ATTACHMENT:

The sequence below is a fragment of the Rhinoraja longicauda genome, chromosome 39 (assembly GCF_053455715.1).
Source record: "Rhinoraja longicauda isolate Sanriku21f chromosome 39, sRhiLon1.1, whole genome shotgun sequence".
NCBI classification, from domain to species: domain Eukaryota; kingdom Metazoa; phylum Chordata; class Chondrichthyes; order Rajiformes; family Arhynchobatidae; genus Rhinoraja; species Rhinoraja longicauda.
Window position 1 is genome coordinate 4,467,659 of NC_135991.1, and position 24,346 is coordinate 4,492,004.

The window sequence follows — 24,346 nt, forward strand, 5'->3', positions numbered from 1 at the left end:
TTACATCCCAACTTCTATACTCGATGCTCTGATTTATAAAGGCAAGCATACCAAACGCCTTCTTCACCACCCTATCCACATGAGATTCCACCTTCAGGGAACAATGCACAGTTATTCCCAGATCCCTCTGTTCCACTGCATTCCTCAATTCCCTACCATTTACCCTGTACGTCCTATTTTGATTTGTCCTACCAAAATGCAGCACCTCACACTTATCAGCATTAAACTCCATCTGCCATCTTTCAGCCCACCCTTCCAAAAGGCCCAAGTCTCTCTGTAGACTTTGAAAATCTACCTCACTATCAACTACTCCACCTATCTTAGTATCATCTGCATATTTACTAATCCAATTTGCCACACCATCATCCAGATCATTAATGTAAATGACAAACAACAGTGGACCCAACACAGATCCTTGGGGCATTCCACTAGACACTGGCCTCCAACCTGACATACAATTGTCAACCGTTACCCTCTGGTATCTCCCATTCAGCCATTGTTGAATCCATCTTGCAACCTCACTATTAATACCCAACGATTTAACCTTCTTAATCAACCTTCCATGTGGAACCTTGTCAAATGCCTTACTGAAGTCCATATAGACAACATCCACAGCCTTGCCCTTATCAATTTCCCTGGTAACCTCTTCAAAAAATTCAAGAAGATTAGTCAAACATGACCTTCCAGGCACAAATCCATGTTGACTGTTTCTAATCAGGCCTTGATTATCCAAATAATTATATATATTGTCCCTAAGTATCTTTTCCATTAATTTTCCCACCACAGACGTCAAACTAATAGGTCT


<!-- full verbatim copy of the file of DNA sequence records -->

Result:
The sequence below is a fragment of the Rhinoraja longicauda genome, chromosome 39 (assembly GCF_053455715.1).
Source record: "Rhinoraja longicauda isolate Sanriku21f chromosome 39, sRhiLon1.1, whole genome shotgun sequence".
NCBI classification, from domain to species: domain Eukaryota; kingdom Metazoa; phylum Chordata; class Chondrichthyes; order Rajiformes; family Arhynchobatidae; genus Rhinoraja; species Rhinoraja longicauda.
Window position 1 is genome coordinate 4,467,659 of NC_135991.1, and position 24,346 is coordinate 4,492,004.

The window sequence follows — 24,346 nt, forward strand, 5'->3', positions numbered from 1 at the left end:
TTACATCCCAACTTCTATACTCGATGCTCTGATTTATAAAGGCAAGCATACCAAACGCCTTCTTCACCACCCTATCCACATGAGATTCCACCTTCAGGGAACAATGCACAGTTATTCCCAGATCCCTCTGTTCCACTGCATTCCTCAATTCCCTACCATTTACCCTGTACGTCCTATTTTGATTTGTCCTACCAAAATGCAGCACCTCACACTTATCAGCATTAAACTCCATCTGCCATCTTTCAGCCCACCCTTCCAAAAGGCCCAAGTCTCTCTGTAGACTTTGAAAATCTACCTCACTATCAACTACTCCACCTATCTTAGTATCATCTGCATATTTACTAATCCAATTTGCCACACCATCATCCAGATCATTAATGTAAATGACAAACAACAGTGGACCCAACACAGATCCTTGGGGCATTCCACTAGACACTGGCCTCCAACCTGACATACAATTGTCAACCGTTACCCTCTGGTATCTCCCATTCAGCCATTGTTGAATCCATCTTGCAACCTCACTATTAATACCCAACGATTTAACCTTCTTAATCAACCTTCCATGTGGAACCTTGTCAAATGCCTTACTGAAGTCCATATAGACAACATCCACAGCCTTGCCCTTATCAATTTCCCTGGTAACCTCTTCAAAAAATTCAAGAAGATTAGTCAAACATGACCTTCCAGGCACAAATCCATGTTGACTGTTTCTAATCAGGCCTTGATTATCCAAATAATTATATATATTGTCCCTAAGTATCTTTTCCATTAATTTTCCCACCACAGACGTCAAACTAATAGGTCT